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Family and Community Engagement and Support (F.A.C.E.S.)

Contact & Vision


Walla Walla Public Schools is committed to engaging and partnering with families to build relationships that support and improve the learning, development, and health of children at home, in school, and in the community. 

Pam Clayton                                                             Family and Community Engagement
Family and Community Engagement                    F.A.C.E Mission and Goals (English) (Spanish)

Phone: 509.526.6781

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Building Community Schools:

Join me in the beginning steps of strengthening our schools around family and community engagement.

The following opportunities will allow families and community members to reflect, learn, participate, and be a voice in the decisions that impact children, families and our community at a district level.

  • Attend the Spring Title 1 Family Engagement Meeting: Watch for this meeting in April/May  (English) (español)  

    Family Engagment image

  • Would you like to have a voice in family engagement in our district? Be a part of the first Family Engagement Advisory Council conveening this winter. Click here if you are interested: 
    Yes I Can!

  • Take a Family Engagement Survey and tell us how we are doing in Walla Walla Schools. (English) (español)


General Family Engagement Information

  • "Parents are children's first and most influential teachers.  By reading to children or having them read to us, by making sure homework is done, by monitoring television use, by knowing how children spend their time, parents can have a powerfully positive effect on their children's learning."  ~ U.S. Secretary of Education
  • Over thirty years of research has proven that parent engagement is one of the largest determining factors related to school success. When parents are involved and engaged in their children's education the results are positive:  children achieve higher grades, they attend school regularly, they demonstrate more positive attitudes and behavior, they graduate at higher rates, and they have a greater enrollment in higher education.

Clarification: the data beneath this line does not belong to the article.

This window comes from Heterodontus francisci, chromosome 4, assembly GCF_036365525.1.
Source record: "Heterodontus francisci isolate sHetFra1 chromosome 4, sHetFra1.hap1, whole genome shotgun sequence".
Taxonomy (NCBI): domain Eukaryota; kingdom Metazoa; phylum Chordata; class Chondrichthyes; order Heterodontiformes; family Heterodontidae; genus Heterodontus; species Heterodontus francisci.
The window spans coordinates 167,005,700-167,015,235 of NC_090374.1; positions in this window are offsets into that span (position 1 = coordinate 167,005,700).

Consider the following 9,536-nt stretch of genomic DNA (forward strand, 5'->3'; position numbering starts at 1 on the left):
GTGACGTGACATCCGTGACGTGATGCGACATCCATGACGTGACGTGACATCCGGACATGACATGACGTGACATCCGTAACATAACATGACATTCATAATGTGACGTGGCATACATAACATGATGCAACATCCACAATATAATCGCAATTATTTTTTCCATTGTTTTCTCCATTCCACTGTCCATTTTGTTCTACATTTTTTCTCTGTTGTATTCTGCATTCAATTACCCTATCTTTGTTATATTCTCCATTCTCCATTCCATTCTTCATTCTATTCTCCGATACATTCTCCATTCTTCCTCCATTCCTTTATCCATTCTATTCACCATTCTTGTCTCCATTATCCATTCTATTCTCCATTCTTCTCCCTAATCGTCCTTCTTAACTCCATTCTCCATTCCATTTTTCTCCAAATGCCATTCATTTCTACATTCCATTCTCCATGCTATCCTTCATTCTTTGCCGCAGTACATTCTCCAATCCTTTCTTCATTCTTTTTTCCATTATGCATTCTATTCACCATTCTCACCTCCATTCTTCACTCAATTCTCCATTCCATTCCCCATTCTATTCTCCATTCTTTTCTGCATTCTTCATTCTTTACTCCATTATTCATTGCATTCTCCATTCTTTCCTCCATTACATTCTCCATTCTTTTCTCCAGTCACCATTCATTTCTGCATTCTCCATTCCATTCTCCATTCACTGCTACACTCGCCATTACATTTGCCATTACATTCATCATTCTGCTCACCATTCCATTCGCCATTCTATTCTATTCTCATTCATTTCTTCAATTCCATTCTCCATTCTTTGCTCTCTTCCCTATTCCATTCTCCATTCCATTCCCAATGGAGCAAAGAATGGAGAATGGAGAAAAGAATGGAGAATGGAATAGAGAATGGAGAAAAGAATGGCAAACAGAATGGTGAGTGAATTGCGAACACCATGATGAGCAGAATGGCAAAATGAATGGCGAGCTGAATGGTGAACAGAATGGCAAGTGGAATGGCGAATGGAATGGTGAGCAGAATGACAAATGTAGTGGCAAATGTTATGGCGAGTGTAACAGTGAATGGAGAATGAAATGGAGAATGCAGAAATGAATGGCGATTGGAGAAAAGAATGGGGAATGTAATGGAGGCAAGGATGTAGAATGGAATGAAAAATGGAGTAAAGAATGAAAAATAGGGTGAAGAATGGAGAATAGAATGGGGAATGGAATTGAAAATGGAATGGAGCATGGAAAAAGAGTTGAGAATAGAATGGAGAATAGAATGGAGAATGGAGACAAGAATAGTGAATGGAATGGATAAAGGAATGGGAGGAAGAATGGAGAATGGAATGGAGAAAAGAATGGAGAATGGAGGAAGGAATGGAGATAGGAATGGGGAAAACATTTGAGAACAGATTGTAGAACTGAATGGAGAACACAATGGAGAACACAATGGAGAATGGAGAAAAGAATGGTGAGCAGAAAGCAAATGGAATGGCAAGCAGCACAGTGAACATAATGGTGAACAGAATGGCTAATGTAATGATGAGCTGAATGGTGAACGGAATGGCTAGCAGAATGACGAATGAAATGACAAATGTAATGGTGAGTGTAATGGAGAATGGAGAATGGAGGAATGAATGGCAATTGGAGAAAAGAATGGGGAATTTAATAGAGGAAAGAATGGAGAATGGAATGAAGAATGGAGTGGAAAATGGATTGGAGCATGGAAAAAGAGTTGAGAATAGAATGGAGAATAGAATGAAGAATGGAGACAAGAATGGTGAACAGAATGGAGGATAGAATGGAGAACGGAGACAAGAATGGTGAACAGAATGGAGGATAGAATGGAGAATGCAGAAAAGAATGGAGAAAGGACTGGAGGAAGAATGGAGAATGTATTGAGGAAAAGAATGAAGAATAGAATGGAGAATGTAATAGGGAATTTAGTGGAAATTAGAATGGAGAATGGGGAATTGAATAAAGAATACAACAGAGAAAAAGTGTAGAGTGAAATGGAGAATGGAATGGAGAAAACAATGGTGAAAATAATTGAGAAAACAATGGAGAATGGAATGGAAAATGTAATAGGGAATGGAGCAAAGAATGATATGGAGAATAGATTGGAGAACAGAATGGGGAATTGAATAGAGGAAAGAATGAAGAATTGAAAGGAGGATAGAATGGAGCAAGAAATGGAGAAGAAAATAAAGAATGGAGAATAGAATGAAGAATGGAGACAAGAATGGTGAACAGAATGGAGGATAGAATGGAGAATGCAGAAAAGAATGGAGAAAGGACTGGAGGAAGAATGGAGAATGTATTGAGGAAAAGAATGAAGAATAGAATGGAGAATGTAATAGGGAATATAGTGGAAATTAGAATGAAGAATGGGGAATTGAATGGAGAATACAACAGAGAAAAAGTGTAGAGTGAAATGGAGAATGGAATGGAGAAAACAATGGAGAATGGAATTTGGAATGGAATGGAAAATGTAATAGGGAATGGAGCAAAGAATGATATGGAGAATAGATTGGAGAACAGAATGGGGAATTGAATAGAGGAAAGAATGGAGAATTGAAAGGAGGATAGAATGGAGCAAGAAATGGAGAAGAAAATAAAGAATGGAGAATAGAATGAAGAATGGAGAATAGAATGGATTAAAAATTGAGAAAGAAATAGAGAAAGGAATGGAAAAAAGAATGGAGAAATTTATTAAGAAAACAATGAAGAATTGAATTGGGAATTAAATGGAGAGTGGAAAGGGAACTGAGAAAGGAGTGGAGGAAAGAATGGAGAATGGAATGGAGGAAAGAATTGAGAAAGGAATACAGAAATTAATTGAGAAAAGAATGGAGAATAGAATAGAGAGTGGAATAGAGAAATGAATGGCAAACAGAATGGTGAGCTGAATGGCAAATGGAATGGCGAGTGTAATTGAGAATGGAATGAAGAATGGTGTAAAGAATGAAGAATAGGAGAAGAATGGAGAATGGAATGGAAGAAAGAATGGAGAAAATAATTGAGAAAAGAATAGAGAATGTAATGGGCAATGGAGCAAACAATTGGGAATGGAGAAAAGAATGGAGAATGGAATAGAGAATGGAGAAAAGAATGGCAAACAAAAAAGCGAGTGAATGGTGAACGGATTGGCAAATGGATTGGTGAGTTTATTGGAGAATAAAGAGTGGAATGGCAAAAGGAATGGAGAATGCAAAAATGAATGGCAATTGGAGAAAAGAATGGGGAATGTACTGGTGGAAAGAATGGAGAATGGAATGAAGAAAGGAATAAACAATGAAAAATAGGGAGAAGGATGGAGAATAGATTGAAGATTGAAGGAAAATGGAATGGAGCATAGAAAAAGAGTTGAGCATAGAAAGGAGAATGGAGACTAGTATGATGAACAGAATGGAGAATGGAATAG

Why is Family Engagement Important?



Where Children Spend Their Time:

  • School children spend approximately 12% of their time in school, 55% of their time out of school, and 33% of their time sleeping.
  • We need to help parents understand how to help their children learn when they aren’t in school.
  • The primary emphasis is to give families the opportunity to be involved in their child’s educational growth outside of the regular school-day classroom and to see some of the enriching things their child is learning.

When Parents Should Get Involved:

  • The earlier in a child's educational process parent engagement begins, the more powerful the effects.
  • The most effective forms of family engagement are those which involve families in working directly with their children on learning activities at home.

What Can Be Accomplished From Home:

With guidance and support, families can become increasingly involved in home learning activities and find themselves with opportunities to teach, to be models for and to guide their children.

  • Set an example.  Make it clear that you enjoy learning new things and reaching your goals.
  • Get excited about learning and achieving.
  • Be positive about education.  Insist on good attendance, punctuality and effort. 
    • Students should miss no more than 9 days of school each year.
    • Talk about the importance of showing up to school everyday, make that the expectation.
    • Help your child maintain daily routines, such as finishing homework and getting a good night's sleep.
    • Try not to schedule dental and medical appointments during the school day.
    • Don't let your child stay home unless truly sick.
  • Videos:  Bringing Attendance Home (English)Trayendo la asistencia a casa (español)
  • Help your children practice reading, writing, math and science skills at home.  Let them teach you.
  • Ask them about school each day, and listen with undivided attention.
  • Promote healthy habits. Children who have enough exercise and sleep and who follow a balanced diet get sick less often and are better prepared to learn.
  • Motivate independent thinking, even if it leads to mistakes.  Help your children see mistakes as opportunities to grow.
  • Families who read to their children, have books available, take trips, guide TV watching, and provide stimulating experiences contribute to student achievement.
  • Enroll your children in after-school activities that offer a variety of learning opportunities.
  • Get involved at school.  Attend all the school events that you can.

Walla Walla Public Schools is committed to establishing effective family engagement by:

  • Recognizing that all parents, regardless of income, education level, or cultural background, want to be involved in their children’s education and want their children to do well in school.
  • Linking family and community engagement efforts to student learning.
  • Creating initiatives that will support families to guide their children’s learning from preschool through high school.
  • Developing the capacity of school staff to work with families.
  • Focusing efforts to engage families on developing trusting and respectful relationships.
  • Embracing a philosophy of partnership and be willing to share power with families.
  • Making sure that parents and school staff understand that the responsibility for children’s educational development is a collaborative enterprise.

WALLA WALLA PUBLIC SCHOOLS • 364 South Park St. • Walla Walla, WA 99362 • Phone: 509-527-3000 • Fax: 509.529.7713

SS-logo-alert-transparent Safe Schools Tip Line: 855.976.8772